200

0 20 40 60 80 100 120 140 corrosion time, h (d)

FIGURE 9.26 (Continued).

9.6.4 Concluding Remarks

The results presented show clearly the following:

1. There is a significant degradation of tensile ductility of Al alloys with exposure time in the corrosive environment. Controlled experiments (by removing the corroded surface layers) have shown that the observed embrit-tlement is not caused by a surface damage mechanism. It is rather related to a bulk embrittlement effect.

2. The fatigue life of corroded specimens decreases significantly as well. Yet, the fatigue crack growth behavior of the materials is not affected by existing corrosion.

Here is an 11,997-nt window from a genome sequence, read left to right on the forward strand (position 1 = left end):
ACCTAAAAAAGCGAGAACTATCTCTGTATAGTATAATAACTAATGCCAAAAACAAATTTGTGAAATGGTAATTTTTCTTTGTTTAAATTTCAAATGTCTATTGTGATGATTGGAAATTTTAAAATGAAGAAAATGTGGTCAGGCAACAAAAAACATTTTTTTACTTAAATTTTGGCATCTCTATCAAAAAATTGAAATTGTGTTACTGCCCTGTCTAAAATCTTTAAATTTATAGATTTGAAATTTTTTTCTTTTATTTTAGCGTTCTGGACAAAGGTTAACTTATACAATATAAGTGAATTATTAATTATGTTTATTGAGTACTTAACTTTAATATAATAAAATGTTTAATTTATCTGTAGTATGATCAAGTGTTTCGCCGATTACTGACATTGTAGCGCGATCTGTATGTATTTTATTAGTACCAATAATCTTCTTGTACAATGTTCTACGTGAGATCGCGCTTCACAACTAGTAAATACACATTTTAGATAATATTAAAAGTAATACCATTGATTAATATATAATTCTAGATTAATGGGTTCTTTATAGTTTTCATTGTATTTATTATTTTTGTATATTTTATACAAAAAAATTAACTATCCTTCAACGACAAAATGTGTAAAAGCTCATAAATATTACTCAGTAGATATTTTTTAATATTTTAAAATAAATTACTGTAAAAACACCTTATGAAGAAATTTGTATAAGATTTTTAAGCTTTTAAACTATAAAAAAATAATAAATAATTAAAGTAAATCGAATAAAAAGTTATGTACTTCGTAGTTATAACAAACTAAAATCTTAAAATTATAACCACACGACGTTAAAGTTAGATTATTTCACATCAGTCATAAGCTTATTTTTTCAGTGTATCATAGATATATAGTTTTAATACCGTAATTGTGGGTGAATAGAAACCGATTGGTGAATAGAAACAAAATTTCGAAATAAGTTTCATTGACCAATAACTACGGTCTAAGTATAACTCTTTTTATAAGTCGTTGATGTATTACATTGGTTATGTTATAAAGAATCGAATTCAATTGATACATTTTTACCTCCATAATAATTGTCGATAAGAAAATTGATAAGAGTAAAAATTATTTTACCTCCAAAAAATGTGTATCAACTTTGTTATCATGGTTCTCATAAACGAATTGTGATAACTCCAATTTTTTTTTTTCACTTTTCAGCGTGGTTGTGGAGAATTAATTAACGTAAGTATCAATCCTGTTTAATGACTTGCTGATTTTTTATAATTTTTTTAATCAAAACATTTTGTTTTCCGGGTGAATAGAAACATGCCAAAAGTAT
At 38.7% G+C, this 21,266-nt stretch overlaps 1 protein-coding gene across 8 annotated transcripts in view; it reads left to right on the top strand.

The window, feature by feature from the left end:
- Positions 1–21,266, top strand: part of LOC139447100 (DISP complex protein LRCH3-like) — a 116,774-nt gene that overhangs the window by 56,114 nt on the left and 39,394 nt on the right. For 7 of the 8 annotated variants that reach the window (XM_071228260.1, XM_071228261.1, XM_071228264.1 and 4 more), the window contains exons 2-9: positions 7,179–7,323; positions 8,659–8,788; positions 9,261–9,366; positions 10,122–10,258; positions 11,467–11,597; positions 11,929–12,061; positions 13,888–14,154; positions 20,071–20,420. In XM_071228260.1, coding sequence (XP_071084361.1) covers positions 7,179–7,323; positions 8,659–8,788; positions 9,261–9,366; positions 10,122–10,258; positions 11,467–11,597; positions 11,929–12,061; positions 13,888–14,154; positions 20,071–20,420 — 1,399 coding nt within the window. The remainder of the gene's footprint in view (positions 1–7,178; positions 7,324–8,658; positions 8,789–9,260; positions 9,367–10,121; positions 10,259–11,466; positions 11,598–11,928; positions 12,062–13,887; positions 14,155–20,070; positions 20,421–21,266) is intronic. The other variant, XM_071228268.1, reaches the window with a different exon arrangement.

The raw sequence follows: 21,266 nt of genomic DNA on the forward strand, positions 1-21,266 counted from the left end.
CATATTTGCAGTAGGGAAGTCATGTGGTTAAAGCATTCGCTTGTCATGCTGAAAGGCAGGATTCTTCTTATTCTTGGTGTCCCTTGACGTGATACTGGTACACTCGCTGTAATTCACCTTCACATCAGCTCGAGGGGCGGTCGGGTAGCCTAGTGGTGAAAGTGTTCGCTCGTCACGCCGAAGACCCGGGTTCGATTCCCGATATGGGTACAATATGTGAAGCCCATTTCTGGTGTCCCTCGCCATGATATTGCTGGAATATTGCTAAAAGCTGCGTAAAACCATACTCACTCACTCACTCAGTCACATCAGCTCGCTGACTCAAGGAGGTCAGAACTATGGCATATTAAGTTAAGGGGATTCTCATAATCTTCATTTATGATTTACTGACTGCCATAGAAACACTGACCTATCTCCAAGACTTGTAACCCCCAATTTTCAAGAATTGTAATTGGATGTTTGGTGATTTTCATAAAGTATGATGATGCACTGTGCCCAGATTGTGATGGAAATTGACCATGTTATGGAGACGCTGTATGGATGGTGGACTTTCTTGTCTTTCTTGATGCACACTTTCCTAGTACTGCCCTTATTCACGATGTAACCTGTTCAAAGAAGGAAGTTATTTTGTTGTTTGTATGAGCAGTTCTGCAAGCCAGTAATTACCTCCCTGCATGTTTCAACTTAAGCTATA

3. There is a considerable buildup of hydrogen in the material with exposure time in the corrosive environment. Hydrogen is trapped at different states that are related to microstructural traps. Focusing our discussion on the exfoliation corrosion test, where the hydrogen measurements were performed, one can observe that both tensile ductility and hydrogen uptake follow similar time dependence. Figure 9.27 is an effort to link the degradation of tensile ductility to hydrogen. The energy density and hydrogen content for state T4 are plotted against exposure time in the exfoliation solution. State T4 was selected as the state associated with the highest amounts of hydrogen. The figure shows that the rapid degradation of energy density in the first 30-40 h of exposure is associated with a respective rapid buildup of the hydrogen state T4 in the material. Both energy density and hydrogen saturate to their final values at about 40-50 h of exposure. This similarity of behavior is a strong indication that indeed the observed tensile ductility degradation is caused by bulk hydrogen embrittlement mechanisms. Hydrogen states T2 and T3 also show similar behavior (rapid increase followed by saturation) to the T2 state. Controlled experiments are necessary to separate the different hydrogen states and to identify the state being responsible for the observed embrittlement.

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